Elinor Hills

He was drowning; airless, breathless, limitless. The bubbles of carbon dioxide floated up, up and away from his face, expanding, then contracting, then bursting. I knew that from where he was, under the water, everything was shades of blue and green and grey. That his body felt like a balloon weighed down by stones.

My brother and I used to play a game when we were younger, forcing our respective heads underwater and seeing how long we could last before breaking the surface, gasping for air and clutching at each other, our faces a brilliant mosaic of crimson and scarlet and baby-fat cheeks. It was a game only for the hazy afternoons of summer, when tree shadows ensconced our figures in strange semblances of an embrace as we jumped over cracks in the sidewalk on our way to the neighbor’s pool, our parents always close behind us. The days were too hot to just sit outdoors. The pool was all ours — at least until August ended and the Carlsons returned, the two of them complete with sunburned shoulder blades in the shape of crescent moons and the weary burden of travelers’ suitcases filled with stained button-up shirts and pictures of activities they’d forgotten in the time it took them to fly home.

One day when I was 13, my brother eight, we were playing — I was counting, my body resting against a rung of the ladder, he was wordless in the depths of the pool. 15, 20, 25, 30, 35… The air was thick with humidity and I could see the top of his head, brown hair faint and murky in the fragmented light. His arms and legs were spread out like a star. His toes grazed the floor. At that point, my mother screamed and my father jumped in, fully clothed. My mother rushed to the edge. Right before my father reached my brother’s submerged body, he leapt up, as if propelled by a spring, his little face morphed in a gleeful grin. My father let out a breathy sigh, sounding like a cross between a laugh and a sob, water dripping from the frames of his round glasses. My mother shouted something unintelligible. I just stared at him, my little brother, his soaking-wet hair plastered flat to the sides of his head behind too-big ears.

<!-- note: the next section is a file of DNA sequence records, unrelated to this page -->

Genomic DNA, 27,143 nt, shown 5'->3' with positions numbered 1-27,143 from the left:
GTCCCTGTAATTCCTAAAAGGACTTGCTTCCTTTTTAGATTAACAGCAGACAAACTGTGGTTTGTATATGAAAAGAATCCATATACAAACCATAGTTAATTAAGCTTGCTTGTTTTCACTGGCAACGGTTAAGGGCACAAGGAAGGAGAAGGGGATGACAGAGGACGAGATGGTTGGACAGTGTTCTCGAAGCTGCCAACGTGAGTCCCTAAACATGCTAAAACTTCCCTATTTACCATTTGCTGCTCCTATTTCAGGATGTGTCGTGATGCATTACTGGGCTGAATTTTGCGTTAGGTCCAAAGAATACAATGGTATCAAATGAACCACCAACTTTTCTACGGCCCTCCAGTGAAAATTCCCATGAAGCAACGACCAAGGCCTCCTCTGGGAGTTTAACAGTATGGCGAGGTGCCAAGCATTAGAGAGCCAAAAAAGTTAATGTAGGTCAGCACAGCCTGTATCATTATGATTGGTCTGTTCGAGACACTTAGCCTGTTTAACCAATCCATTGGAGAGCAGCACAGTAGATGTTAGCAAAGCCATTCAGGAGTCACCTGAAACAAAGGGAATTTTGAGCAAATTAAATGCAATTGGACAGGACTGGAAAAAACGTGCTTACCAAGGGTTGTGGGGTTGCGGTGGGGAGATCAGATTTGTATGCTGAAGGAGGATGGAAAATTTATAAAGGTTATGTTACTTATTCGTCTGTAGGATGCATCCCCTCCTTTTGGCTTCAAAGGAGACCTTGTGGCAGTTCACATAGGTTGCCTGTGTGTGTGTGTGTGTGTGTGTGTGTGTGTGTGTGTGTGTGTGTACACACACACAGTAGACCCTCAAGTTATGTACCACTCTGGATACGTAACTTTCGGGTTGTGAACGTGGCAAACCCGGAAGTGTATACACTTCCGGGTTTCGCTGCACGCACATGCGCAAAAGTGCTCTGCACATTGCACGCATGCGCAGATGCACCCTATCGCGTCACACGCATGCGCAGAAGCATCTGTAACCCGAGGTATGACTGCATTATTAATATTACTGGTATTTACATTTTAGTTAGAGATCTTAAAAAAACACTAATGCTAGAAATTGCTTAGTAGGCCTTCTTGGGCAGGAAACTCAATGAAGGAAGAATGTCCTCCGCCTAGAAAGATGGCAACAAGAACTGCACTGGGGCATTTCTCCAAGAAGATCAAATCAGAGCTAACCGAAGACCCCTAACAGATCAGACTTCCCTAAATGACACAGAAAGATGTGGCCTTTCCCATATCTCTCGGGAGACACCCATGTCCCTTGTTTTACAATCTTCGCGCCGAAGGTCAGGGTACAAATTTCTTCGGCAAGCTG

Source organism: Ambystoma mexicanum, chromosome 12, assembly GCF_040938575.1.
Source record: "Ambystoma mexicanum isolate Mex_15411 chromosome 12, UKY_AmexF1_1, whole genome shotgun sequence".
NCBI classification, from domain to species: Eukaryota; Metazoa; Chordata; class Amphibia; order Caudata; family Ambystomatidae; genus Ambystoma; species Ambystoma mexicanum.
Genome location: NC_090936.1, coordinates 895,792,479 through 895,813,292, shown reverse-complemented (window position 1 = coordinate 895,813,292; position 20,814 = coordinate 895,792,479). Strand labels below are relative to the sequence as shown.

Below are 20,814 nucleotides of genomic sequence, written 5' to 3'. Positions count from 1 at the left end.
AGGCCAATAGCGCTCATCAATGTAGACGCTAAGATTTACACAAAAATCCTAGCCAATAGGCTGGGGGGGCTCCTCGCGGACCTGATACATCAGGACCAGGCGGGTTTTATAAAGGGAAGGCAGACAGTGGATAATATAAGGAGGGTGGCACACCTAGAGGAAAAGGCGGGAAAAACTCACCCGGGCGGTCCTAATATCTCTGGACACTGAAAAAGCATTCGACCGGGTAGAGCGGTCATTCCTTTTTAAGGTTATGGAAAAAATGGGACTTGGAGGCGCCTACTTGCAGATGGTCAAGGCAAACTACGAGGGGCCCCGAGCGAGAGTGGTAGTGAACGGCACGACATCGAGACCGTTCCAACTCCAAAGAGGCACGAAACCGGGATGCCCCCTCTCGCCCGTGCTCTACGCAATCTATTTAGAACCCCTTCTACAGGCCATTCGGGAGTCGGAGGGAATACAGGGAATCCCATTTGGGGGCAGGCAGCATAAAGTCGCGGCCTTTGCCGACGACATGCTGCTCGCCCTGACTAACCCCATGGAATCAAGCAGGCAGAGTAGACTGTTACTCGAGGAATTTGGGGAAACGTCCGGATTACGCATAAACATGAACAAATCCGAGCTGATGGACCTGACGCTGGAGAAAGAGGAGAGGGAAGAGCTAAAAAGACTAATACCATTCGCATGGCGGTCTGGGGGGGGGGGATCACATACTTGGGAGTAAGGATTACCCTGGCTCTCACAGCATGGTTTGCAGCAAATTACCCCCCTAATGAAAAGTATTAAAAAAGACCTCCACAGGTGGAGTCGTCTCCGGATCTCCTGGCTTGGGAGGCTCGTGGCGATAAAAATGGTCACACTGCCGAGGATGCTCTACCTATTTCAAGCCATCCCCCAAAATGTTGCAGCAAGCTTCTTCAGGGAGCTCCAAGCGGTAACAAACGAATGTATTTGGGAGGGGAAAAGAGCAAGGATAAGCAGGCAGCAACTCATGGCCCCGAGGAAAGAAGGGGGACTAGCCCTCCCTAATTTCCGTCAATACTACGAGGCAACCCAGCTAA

I can’t remember much of what happened immediately after, mainly just the urge to be far away from the water, moving as fast as my cane could take me. When we got back home, my father left his sopping shoes on the generic welcome mat, his fingers grasping at his shirt as if every time the fabric touched his skin it burned. He went upstairs to take a shower and Christian was sent to his room, though not before my mother made him sit on top of one of the kitchen counters and examined him, looking at his pupils with a miniature flashlight, at the irises a shade in between mud and chocolate. Then she used it to check his airway. She touched the side of his face like it was pieced together with shards of glass, painful to hold but too fragile to let go. He tried to pull away. I went to sit in my room because it seemed like the right thing to do.

Later, I wanted to see him. When I tried to enter his room, raising my fist up against his bedroom door, my mother shouted at me from her spot in the shadowed corner of the hallway, telling me that he was resting, that all of this could have been avoided if we weren’t playing that stupid game, or if I’d tried to pull him up out of the water before my father jumped in. Her outburst wasn’t about what happened, not really. It was everything all at once, everything we had been through because of me. No, it was about what I was doing to Christian. And then I was yelling right back, tears on my face and the taste of blood on my chapped lips, screaming how could you say that, don’t you know that I would do anything for him. Anything for my little brother. Shhh. Shhh, she said, and then her arms were around me, pulling me close, comforting me. Her perfume was sweet. You’re too weak, you’re too weak, you’re too weak.